The fast rise of Deep Learning - from a fancy experiment with cat videos in 2012 to industry applications - happened at an unprecedented speed. Especially the job market was hit very hard by this sudden, shift as traditional channels for education and training were not able to churn out enough graduates.
In typical fashion for a new field, the job and hiring profiles in AI are relatively vague. Most HR departments have no clear understanding if they require machine learning engineers, data scientists or big data analysts.
While this lack of blueprints is a challenge for HR, it provides a higher degree of freedom to prospective students and graduates. There are many ways to build up an excellent AI CV e.g. through portfolio projects, contribution to open source projects and participation in MOOCS such as Udacity or Coursera.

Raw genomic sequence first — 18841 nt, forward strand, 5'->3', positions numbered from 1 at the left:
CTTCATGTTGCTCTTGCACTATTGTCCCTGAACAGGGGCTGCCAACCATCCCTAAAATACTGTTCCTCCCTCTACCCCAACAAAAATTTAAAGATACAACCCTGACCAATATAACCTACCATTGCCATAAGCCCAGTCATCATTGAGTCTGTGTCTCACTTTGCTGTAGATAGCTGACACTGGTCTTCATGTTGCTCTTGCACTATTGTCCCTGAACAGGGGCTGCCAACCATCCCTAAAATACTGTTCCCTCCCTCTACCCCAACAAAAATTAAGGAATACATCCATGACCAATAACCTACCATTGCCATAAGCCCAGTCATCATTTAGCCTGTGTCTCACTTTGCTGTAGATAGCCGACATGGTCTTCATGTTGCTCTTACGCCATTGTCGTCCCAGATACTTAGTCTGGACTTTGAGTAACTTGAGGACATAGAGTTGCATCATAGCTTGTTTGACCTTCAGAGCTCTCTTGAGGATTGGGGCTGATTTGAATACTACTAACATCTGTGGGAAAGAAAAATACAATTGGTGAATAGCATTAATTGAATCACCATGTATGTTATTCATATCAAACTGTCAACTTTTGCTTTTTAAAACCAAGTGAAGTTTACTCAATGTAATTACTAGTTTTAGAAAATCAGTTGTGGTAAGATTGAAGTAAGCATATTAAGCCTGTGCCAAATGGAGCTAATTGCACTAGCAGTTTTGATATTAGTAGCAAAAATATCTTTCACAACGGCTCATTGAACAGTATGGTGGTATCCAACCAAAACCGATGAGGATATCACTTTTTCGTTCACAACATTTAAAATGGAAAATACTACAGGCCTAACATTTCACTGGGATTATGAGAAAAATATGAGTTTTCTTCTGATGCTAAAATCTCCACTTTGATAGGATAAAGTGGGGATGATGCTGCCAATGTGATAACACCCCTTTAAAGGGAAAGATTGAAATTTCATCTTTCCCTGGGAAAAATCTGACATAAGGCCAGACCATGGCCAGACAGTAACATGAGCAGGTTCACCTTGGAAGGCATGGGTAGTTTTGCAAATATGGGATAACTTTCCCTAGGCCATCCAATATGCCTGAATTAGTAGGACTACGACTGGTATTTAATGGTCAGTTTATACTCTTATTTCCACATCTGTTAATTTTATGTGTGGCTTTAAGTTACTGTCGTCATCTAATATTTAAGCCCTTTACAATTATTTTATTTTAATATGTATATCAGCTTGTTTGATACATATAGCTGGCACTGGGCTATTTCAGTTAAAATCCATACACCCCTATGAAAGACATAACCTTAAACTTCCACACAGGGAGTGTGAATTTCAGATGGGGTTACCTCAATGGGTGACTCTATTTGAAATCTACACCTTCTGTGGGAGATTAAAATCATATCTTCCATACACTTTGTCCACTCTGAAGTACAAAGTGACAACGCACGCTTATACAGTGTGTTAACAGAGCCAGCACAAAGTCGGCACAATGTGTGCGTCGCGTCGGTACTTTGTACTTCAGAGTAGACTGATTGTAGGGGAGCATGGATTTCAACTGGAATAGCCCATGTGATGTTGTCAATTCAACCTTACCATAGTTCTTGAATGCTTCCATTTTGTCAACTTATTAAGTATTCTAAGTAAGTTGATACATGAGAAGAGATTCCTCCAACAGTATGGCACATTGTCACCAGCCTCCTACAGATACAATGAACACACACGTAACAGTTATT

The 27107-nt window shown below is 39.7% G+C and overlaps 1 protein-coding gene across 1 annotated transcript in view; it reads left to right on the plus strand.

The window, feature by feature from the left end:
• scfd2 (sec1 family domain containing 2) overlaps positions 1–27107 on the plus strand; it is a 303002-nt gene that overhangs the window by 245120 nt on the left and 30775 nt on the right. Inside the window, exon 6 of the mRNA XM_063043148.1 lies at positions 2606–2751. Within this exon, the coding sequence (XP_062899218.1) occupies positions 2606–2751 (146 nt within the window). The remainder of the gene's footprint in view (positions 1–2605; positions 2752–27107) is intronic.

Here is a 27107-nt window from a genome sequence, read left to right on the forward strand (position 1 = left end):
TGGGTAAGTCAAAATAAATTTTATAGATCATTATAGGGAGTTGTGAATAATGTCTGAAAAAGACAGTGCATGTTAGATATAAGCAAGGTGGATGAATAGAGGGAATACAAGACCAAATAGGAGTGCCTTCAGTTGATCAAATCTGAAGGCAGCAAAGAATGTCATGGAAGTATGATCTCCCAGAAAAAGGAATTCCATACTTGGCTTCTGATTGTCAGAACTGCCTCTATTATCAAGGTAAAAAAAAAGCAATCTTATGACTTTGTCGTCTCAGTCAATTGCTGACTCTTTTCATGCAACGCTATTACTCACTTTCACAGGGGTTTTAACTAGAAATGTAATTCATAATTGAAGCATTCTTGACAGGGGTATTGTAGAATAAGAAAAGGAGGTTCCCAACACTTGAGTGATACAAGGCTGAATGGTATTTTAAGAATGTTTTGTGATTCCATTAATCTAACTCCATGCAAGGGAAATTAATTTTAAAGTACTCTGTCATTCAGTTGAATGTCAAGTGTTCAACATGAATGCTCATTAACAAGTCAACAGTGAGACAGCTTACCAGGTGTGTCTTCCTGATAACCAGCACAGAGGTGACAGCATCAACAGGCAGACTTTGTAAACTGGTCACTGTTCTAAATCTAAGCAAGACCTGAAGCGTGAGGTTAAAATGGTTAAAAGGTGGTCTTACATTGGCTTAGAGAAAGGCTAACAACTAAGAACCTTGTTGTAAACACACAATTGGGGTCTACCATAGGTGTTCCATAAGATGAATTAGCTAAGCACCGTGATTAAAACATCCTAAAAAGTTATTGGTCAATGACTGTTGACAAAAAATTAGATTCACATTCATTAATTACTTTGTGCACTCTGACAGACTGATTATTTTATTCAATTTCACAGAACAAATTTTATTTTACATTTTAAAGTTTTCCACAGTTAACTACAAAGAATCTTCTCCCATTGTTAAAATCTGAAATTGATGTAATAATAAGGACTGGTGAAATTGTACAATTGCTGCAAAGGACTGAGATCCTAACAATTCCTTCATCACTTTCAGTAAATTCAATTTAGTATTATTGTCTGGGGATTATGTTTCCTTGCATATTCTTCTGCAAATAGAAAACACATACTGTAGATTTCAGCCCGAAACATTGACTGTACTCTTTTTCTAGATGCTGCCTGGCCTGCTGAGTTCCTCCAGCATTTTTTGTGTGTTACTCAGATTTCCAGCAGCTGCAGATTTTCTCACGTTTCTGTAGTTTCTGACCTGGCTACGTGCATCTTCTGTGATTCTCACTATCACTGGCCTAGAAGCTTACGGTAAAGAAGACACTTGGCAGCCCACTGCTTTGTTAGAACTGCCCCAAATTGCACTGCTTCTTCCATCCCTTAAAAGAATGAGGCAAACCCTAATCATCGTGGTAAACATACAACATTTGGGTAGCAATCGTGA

While at first glance AI and deep learning appear like a hard break from traditional computer science the opposite is true. In order to successfully improve on existing deep learning techniques a fundamental understanding of classical disciplines such as mathematics, statistics and computer science is essential.
When recently asked on the key aspects of succeeding in AI Shane Legg, co-founder and chief scientist at Deepmind, stated
What can companies do to find and retain the innovative employees of tomorrow? One way to combat the current talent crunch is to rely on professionals with good coding skills, and further develop their skillset towards AI. Fortunately there are many high-quality learning materials and prepared data-sets available in this field.
Full article in TUCareer Magazine (in German): https://www.tucareer.com/Aktuelles/News/Computer-Science
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